‘For Joan it was a confession, or a diary, for Harold it was a work of art.’
In this latest edition of MTC Talks, Fiona Gruber speaks to theatre critic and Harold Pinter biographer, Michael Billington, about Pinter, his writing and his affair with TV presenter Joan Bakewell on which his play, Betrayal, is based.
‘If they’re doing theatre in 100 years time, I think they’ll be doing Pinter … I think his plays have that quality of durability.’
You can listen to the interview by clicking the Play button below.
Harold Pinter’s Betrayal, is playing at Southbank Theatre from 26 August.
You can learn more about the play, and book tickets, here.
In this podcast
Fiona Gruber is a features writer and broadcaster on the arts for a range of publications including The Age, The Sydney Morning Herald, The Australian, The Guardian, The Australian Book Review, Opera Now and The Times Literary Supplement. She produces and presents features for ABC Radio National’s Books and Arts Daily, formerly worked on ABCTV’s Sunday Arts and hosted a weekly arts program, The Opening on PBSFM. She co-founded the fabled arts club, Gert’s Sunday Salon, which won a Green Room Award for services to cabaret. You can receive updates from Fiona Gruber on Twitter.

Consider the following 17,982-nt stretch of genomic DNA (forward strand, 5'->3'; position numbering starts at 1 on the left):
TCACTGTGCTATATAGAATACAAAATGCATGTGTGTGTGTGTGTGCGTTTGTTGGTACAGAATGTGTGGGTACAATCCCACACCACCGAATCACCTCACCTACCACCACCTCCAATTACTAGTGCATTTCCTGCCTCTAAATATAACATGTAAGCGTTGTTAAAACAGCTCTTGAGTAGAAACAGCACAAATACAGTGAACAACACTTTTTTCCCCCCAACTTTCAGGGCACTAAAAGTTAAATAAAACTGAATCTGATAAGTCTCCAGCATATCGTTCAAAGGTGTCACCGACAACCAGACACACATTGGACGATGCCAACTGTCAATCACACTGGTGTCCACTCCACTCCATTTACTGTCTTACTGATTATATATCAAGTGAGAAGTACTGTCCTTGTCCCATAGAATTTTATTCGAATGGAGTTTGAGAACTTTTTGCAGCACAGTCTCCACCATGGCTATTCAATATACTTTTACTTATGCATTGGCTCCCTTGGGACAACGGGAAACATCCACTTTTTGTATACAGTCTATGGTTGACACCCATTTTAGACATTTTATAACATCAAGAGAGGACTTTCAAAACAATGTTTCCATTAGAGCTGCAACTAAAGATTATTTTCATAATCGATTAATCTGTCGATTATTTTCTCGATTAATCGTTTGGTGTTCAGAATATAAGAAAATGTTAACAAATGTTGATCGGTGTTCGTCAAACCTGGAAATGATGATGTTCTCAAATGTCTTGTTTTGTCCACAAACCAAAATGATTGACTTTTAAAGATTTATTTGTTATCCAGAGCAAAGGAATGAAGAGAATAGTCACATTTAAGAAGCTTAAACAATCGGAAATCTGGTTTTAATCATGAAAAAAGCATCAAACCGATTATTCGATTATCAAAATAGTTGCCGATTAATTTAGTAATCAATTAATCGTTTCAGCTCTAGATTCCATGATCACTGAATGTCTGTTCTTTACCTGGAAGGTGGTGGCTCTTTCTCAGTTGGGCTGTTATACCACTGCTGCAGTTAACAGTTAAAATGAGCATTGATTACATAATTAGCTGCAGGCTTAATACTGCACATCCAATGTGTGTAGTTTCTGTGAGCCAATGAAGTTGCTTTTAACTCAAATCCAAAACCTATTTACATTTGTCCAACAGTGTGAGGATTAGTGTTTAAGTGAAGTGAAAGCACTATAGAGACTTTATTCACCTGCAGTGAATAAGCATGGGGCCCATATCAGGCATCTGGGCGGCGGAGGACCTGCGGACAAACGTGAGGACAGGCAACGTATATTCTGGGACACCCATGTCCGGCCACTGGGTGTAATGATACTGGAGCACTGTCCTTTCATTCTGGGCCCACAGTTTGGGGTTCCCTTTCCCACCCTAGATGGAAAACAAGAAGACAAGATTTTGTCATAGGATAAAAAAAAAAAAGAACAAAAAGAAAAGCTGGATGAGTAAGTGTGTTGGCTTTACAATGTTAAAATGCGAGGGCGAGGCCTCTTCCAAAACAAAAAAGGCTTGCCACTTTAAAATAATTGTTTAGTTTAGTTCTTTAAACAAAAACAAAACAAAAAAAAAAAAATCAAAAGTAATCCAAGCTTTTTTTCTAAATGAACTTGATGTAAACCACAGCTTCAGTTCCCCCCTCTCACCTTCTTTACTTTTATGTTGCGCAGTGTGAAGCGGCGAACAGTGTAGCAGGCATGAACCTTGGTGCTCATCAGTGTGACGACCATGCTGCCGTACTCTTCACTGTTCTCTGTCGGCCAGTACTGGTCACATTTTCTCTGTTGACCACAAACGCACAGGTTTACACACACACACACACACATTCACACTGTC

Theatre critic Michael Billington was educated at St Catherine’s College, Oxford, and began working as a journalist in Liverpool. He worked as Public Liaison Officer and Director for Lincoln Theatre Company (1962-4) and began reviewing films, plays and television programmes for The Times in 1965. He became film critic for the Birmingham Post and the Illustrated London News in 1968. He has been the drama critic of The Guardian newspaper since 1971, is drama critic for Country Life magazine and has written frequently for the New York Times. He is a regular contributor to radio and television programmes and was a former presenter of the BBC Radio 4 arts programmes ‘Kaleidoscope’ and ‘Critics’ Forum’. His books include biographies of the playwrights Tom Stoppard, Alan Ayckbourn and Harold Pinter.
Published on 17 August 2015